And this, to be honest, is one of the many things about Prince’s passing that make me sad. For too long, the history of Prince and his associated artists was one of control and mutual resentment: he had a well-known tendency in his youth to micro-manage his protégés, and few of their working relationships with him ended on good terms. By the end of his life, however, Prince seemed to have found a way to pass on his expertise without bending others to his will. I may not be a hardcore fan of Támar or Andy Allo (or, if I’m honest, Judith Hill), but I would have loved to see what this new, more generous Prince might have done with some of the younger artists I do like; when I heard he’d been hanging out with Kendrick Lamar last year, for example, I was downright gleeful.

Unfortunately, we’ll of never know what Prince might have accomplished with Kendrick, or anyone else for that matter: his passing in April cut short what was shaping up to be a truly fascinating late-career creative rebirth, to say nothing of a remarkable life. But I do take some comfort in observing that by the end, the notoriously spotlight-jealous artist seemed to have finally learned to take a step back and allow others to shine. The Prince of 2016 was a long way from the 23-year-old pelting Jesse Johnson with Doritos backstage on the Controversy tour; and, while I’ll admittedly take the Time over his more recent projects any day, I think that transformation was a good thing. It was a long, strange trip for Mr. Jamie Starr. I’m glad that in this area, at least, he was able to find some resolution.

So there you have it; that’s the last I’ll be writing about Prince protégés for a while. My next guest post will, I think, be Prince-related, and then I’ll probably take a break and write about some other things. If you’re just starved to see more of what I have to say about Prince, though, remember to check out my song-by-song chronological blog dance / music / sex / romance. And of course, you can always see what I have to say about a whole lot of other stuff on Dystopian Dance Party. Thanks for reading. Happy Prince Summer!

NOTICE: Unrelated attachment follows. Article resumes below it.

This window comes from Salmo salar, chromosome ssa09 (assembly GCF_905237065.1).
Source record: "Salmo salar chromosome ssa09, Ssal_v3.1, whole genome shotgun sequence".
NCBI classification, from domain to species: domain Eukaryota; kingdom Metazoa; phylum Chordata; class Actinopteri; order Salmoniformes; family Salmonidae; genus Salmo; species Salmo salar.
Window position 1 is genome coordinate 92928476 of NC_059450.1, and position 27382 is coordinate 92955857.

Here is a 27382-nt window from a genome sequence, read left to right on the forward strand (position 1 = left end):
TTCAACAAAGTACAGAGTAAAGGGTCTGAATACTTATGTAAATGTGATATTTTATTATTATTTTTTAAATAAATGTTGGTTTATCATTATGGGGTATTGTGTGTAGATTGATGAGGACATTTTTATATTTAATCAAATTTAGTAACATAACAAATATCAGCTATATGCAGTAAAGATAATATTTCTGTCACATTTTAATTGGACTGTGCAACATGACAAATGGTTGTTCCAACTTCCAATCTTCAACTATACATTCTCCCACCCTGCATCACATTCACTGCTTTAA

Filed under 3121, Alicia Keys, Beyonce', Prince, Uncategorized

Anatomy Of THE Groove For The Brothers And Sisters Who Aren’t Here: : “Million Dollar Bill” by Whitney Houston

As strange as it may seem, Whitney Houston has been gone for five years as of yesterday. The tragedy of her and Bobby Brown’s only daughter Bobbi Kristina last year kept me away from writing about any of Whitney’s music on this blog. Of course with a good amount of time away from the negativity surrounding both of their passing bought Whitney’s positive musical triumphs back into perspective for me. Known primarily as a balladeer during the bulk of her career,the huge voiced singer continued to make quality comeback albums during the 90’s and early 2000’s whenever her personal situation allowed. By roughly 2004,even I had to admit she seemed to just disappear from the music scene.

In the late summer of 2009,Whitney burst back onto the scene with what turned out to be the final album she released in her lifetime. This album I Look To You was a very happy surprise for me having been recovering from the then recent passing of another 80’s era musical icon Michael Jackson. It was one of neo soul’s shinning stars in Alicia Keys and her then relatively new husband Swizz Beatz who really came through for Whitney on this album in terms of writing. And right at the beginning too because while the couple only appeared once here,it was a very memorable one at that. The result was “Million Dollar Bill”,a song that for me is one of Whitney’s musical triumphs of her latter days.

A fanfaring drum role starts off the songs 4/4 beat and accompanying chordal bass thumps. The refrain of the song features an elaborate drum solo that keeps putting itself in and out on the one with it’s brushing/cymbal work. It goes from subtle to right in your face right along with Whitney’s scaling,climactic vocals. The rhythm is kept going by a phase filtered Fender Rhodes electric piano right out of the Gamble & Huff school of mid 70’s uptempo Philly dance records. That keyboard solo occasionally takes on a higher,chiming tone on those more subtle moments.  The instrumentation takes a total break for Whitney’s final chorus before closing out with a final burst of music and vocal power.